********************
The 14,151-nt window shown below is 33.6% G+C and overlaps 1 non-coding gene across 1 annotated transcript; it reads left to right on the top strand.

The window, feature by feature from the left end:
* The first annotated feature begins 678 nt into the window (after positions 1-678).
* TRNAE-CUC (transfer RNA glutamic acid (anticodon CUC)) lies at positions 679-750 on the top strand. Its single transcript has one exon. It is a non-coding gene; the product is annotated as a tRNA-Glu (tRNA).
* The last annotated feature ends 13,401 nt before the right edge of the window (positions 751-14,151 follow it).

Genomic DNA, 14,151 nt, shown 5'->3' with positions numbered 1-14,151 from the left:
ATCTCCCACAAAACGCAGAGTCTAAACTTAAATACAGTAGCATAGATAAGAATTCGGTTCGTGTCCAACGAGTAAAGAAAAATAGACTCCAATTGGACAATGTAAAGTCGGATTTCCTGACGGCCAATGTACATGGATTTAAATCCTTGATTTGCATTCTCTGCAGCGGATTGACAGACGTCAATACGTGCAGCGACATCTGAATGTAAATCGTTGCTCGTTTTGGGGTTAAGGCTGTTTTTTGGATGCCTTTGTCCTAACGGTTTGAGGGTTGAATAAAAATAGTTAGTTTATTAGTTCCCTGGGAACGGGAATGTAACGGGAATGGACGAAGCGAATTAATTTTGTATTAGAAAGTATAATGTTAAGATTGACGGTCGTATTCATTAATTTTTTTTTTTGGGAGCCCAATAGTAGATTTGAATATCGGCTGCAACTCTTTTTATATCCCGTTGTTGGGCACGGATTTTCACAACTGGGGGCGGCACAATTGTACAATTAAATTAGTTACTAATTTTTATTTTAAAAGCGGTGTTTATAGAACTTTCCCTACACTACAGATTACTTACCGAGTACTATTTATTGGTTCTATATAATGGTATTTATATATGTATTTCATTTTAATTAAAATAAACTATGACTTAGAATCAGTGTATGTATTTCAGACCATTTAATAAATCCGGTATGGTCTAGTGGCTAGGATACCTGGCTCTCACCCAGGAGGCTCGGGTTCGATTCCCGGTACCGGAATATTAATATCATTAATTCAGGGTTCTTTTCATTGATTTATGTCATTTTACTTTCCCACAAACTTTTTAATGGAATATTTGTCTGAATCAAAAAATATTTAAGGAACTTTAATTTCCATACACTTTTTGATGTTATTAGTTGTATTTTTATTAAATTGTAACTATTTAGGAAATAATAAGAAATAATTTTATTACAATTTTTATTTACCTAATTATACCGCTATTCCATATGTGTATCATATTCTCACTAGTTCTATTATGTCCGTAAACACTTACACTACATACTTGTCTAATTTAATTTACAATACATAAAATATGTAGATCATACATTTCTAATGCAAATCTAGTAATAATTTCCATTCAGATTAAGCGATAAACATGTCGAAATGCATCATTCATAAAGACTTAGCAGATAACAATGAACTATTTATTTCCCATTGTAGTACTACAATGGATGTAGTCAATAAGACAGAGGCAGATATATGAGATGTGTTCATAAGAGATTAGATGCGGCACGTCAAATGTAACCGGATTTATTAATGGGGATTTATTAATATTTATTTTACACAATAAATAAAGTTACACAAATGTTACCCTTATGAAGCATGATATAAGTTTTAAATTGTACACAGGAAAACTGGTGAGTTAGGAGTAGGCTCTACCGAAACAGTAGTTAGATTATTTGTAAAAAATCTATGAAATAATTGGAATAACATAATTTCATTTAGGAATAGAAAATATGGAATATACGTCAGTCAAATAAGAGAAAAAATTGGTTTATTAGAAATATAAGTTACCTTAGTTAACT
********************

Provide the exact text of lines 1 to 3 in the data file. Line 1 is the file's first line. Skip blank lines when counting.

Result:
The 14,151-nt window shown below is 33.6% G+C and overlaps 1 non-coding gene across 1 annotated transcript; it reads left to right on the top strand.

The window, feature by feature from the left end:
* The first annotated feature begins 678 nt into the window (after positions 1-678).